Font Size: AAA // Print // Bookmark

e7-23635

  • [Federal Register: December 6, 2007 (Volume 72, Number 234)]

    [Notices]

    [Page 68862-68865]

    From the Federal Register Online via GPO Access [wais.access.gpo.gov]

    [DOCID:fr06de07-28]

    =============================================================

    -------------------------------------------------------------

    COMMODITY FUTURES TRADING COMMISSION

    Notice of Request for Comment on Exemption Requests

    AGENCY: Commodity Futures Trading Commission.

    Requests to extend, pursuant to the exemptive authority in section

    4(c) of the Commodity Exchange Act, the exemption granted under Part 35

    of the Commission's regulations to certain over-the-counter swaps that

    do not otherwise meet certain of the requirements imposed by Commission

    Regulation 35.2 and to determine that, subject to certain conditions,

    floor brokers and floor traders are eligible swap participants.

    SUMMARY: The Commodity Futures Trading Commission (``CFTC'' or

    ``Commission'') is requesting comment on whether to extend the

    exemption granted under Part 35 of the Commission's regulations to

    certain over-the-counter (``OTC'') swaps that do not meet certain of

    the requirements otherwise imposed by Commission Regulation 35.2. This

    exemption has been requested by ICE Clear U.S., Inc. (``ICE Clear''), a

    registered derivatives clearing organization. The Commission is also

    requesting comment on whether ICE Futures U.S., Inc. (``ICE Futures

    U.S.'') floor traders and floor brokers who are registered with the

    Commission, when trading for their own accounts, may be determined to

    be eligible swap participants and permitted to enter into certain

    specified OTC swap transactions. This exemption has been requested by

    ICE Futures U.S., a designated contract market. Authority for extending

    this relief is found in Section 4(c) of the Commodity Exchange Act

    (``CEA'' or ``Act'').\1\

    -----------------------------------------------------------------

    \1\ 7 U.S.C. Sec. 6(c).

    -----------------------------------------------------------------

    DATES: Comments must be received on or before January 7, 2008.

    ADDRESSES: Comments may be submitted by any of the following methods:

    Federal eRulemaking Portal: http://frwebgate.access.gpo.gov/cgi-bin/leaving.cgi?from=leavingFR.html&log=linklog&to=http://www.regulations.gov/

    http://frwebgate.access.gpo.gov/cgi-bin/leaving.cgi?from=leavingFR.html&log=linklog&to=http://frwebgate.access.gpo/cgi-bin/leaving. Follow the instructions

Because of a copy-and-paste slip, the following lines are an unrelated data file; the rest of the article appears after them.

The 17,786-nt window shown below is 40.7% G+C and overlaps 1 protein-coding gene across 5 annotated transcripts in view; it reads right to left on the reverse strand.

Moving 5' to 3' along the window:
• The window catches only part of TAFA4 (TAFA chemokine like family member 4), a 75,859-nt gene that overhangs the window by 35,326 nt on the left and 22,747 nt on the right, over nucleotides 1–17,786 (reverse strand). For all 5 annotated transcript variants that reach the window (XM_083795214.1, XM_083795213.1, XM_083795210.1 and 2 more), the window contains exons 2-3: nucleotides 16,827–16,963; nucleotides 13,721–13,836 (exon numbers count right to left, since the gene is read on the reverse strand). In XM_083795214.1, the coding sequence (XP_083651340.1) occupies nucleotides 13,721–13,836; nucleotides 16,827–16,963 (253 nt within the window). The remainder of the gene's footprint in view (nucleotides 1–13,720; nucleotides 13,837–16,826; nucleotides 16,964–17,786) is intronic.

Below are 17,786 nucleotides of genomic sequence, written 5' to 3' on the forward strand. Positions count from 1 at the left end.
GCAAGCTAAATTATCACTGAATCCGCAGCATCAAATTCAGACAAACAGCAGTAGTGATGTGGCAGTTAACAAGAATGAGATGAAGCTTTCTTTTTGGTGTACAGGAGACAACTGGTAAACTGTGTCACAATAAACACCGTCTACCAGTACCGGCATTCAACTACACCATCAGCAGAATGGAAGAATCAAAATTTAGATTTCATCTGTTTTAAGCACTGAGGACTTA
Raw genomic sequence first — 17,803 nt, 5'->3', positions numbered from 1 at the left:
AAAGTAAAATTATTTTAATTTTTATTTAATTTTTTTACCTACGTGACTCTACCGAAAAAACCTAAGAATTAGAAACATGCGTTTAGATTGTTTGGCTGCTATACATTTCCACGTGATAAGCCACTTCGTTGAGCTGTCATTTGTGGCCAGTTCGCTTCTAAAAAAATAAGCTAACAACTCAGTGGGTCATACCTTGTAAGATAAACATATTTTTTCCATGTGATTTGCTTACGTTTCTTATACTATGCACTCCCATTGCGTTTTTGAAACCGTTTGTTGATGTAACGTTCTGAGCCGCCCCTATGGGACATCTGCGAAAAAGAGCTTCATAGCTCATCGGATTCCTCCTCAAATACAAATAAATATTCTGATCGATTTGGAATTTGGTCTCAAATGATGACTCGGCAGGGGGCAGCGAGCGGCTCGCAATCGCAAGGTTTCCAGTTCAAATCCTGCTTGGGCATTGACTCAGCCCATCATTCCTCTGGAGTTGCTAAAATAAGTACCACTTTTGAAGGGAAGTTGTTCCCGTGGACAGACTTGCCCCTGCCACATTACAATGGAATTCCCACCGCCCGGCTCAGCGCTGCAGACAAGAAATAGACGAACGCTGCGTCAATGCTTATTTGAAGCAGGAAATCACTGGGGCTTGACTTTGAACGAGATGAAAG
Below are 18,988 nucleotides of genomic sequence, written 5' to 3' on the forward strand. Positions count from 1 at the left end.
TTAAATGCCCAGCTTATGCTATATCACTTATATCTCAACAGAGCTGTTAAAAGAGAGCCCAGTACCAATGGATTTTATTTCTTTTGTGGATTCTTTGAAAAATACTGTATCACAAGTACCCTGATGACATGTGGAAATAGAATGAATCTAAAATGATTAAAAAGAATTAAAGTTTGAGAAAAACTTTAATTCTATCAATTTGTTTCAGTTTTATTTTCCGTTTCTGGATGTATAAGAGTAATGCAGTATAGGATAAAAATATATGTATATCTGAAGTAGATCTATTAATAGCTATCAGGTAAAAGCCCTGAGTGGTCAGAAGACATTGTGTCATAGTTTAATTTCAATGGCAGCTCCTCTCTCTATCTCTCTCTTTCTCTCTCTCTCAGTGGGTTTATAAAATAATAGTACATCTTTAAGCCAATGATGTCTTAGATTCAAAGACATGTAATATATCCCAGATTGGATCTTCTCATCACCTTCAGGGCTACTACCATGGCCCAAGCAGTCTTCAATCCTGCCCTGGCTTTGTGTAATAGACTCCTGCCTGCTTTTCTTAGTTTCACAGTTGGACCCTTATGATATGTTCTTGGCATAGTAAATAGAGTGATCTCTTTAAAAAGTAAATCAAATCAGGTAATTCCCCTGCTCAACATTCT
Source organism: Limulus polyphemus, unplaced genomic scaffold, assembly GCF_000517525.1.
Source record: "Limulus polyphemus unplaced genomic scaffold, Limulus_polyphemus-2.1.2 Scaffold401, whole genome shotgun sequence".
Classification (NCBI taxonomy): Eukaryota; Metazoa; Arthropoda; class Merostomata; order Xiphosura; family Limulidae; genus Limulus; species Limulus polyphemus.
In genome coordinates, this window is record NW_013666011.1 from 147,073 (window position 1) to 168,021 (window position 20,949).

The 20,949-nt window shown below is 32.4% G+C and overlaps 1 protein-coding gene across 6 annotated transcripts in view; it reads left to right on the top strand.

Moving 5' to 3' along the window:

for submitting comments.

    E-mail: secretary@cftc.gov. Include ``ICE Clear Section

    4(c) Request'' in the subject line of the message.

    Fax: 202-418-5521.

    Mail: Send to David A. Stawick, Secretary, Commodity

    Futures Trading Commission, Three Lafayette Centre, 1155 21st Street,

    NW., Washington, DC 20581.

    Courier: Same as mail above.

    All comments received will be posted without change to http://frwebgate.access.gpo.gov/cgi-bin/leaving.cgi?from=leavingFR.html&log=linklog&to=http://www.cftc.gov/

    .

    FOR FURTHER INFORMATION CONTACT: Lois J. Gregory, Special Counsel, 816-

    960-7719, lgregory@cftc.gov, or Robert B. Wasserman, Associate

    Director, 202-418-5092, rwasserman@cftc.gov, Division of Clearing and

    Intermediary Oversight; or Duane C. Andresen, Special Counsel, 202-418-

    5492, dandresen@cftc.gov, Division of Market Oversight, Commodity

    Futures Trading Commission, Three Lafayette Centre, 1151 21st Street,

    NW., Washington, DC 20581.

    SUPPLEMENTARY INFORMATION:

    I. The ICE Clear Petition

    ICE Clear, the clearing organization for ICE Futures U.S., seeks to

    offer eligible swap participants who enter into certain bilateral swap

    transactions involving coffee, sugar, or cocoa the opportunity to

    submit them to ICE Clear for clearing. ICE Clear has represented that

    swap transactions in various agricultural products, including coffee,

    sugar, and cocoa, currently trade in OTC markets exempt from provisions

    of the CEA pursuant to Part 35 of the Commission's regulations. These

    are commonly swap agreements entered into by participants exchanging

    fixed for floating reference prices. Participants in these markets

    include trade houses, commodity lenders, producers, end users, and

    large speculators.

    Part 35 of the Commission's regulations \2\ exempts swap agreements

    and eligible persons entering into these agreements from most

    provisions of the Act.\3\ The term ``swap agreement'' is defined to

    include, among other types of agreements, ``a * * * commodity swap,''

    \4\ which latter term includes swaps on agricultural products.\5\ Part

    35 was promulgated pursuant to authority provided to the Commission in

    Section 4(c) of the Act to exempt certain transactions in order to

    promote innovation and competition.\6\ Various exemptions and

    exclusions were subsequently added to the Act by the Commodity Futures

    Modernization Act

    [[Page 68863]]